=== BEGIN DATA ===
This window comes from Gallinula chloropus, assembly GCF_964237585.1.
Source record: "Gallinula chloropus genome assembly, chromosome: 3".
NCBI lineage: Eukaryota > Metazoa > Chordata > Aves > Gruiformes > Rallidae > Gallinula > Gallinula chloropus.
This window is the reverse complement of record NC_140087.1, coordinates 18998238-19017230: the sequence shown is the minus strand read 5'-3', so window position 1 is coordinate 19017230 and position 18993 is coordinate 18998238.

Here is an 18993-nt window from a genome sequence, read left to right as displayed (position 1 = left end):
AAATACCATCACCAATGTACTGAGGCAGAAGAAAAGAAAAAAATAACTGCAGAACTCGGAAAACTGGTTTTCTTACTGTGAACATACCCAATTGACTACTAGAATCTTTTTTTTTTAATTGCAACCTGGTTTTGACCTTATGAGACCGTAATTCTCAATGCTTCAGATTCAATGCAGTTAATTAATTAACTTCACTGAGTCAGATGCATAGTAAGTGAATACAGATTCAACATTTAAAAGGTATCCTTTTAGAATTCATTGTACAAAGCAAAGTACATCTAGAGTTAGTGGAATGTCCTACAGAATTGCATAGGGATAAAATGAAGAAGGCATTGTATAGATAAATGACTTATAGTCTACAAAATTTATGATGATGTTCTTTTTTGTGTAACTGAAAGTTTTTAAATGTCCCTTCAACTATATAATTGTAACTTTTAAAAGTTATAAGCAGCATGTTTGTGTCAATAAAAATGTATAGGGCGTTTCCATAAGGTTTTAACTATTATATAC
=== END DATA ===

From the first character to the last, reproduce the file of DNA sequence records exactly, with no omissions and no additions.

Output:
This window comes from Gallinula chloropus, assembly GCF_964237585.1.
Source record: "Gallinula chloropus genome assembly, chromosome: 3".
NCBI lineage: Eukaryota > Metazoa > Chordata > Aves > Gruiformes > Rallidae > Gallinula > Gallinula chloropus.
This window is the reverse complement of record NC_140087.1, coordinates 18998238-19017230: the sequence shown is the minus strand read 5'-3', so window position 1 is coordinate 19017230 and position 18993 is coordinate 18998238.

Here is an 18993-nt window from a genome sequence, read left to right as displayed (position 1 = left end):
AAATACCATCACCAATGTACTGAGGCAGAAGAAAAGAAAAAAATAACTGCAGAACTCGGAAAACTGGTTTTCTTACTGTGAACATACCCAATTGACTACTAGAATCTTTTTTTTTTAATTGCAACCTGGTTTTGACCTTATGAGACCGTAATTCTCAATGCTTCAGATTCAATGCAGTTAATTAATTAACTTCACTGAGTCAGATGCATAGTAAGTGAATACAGATTCAACATTTAAAAGGTATCCTTTTAGAATTCATTGTACAAAGCAAAGTACATCTAGAGTTAGTGGAATGTCCTACAGAATTGCATAGGGATAAAATGAAGAAGGCATTGTATAGATAAATGACTTATAGTCTACAAAATTTATGATGATGTTCTTTTTTGTGTAACTGAAAGTTTTTAAATGTCCCTTCAACTATATAATTGTAACTTTTAAAAGTTATAAGCAGCATGTTTGTGTCAATAAAAATGTATAGGGCGTTTCCATAAGGTTTTAACTATTATATAC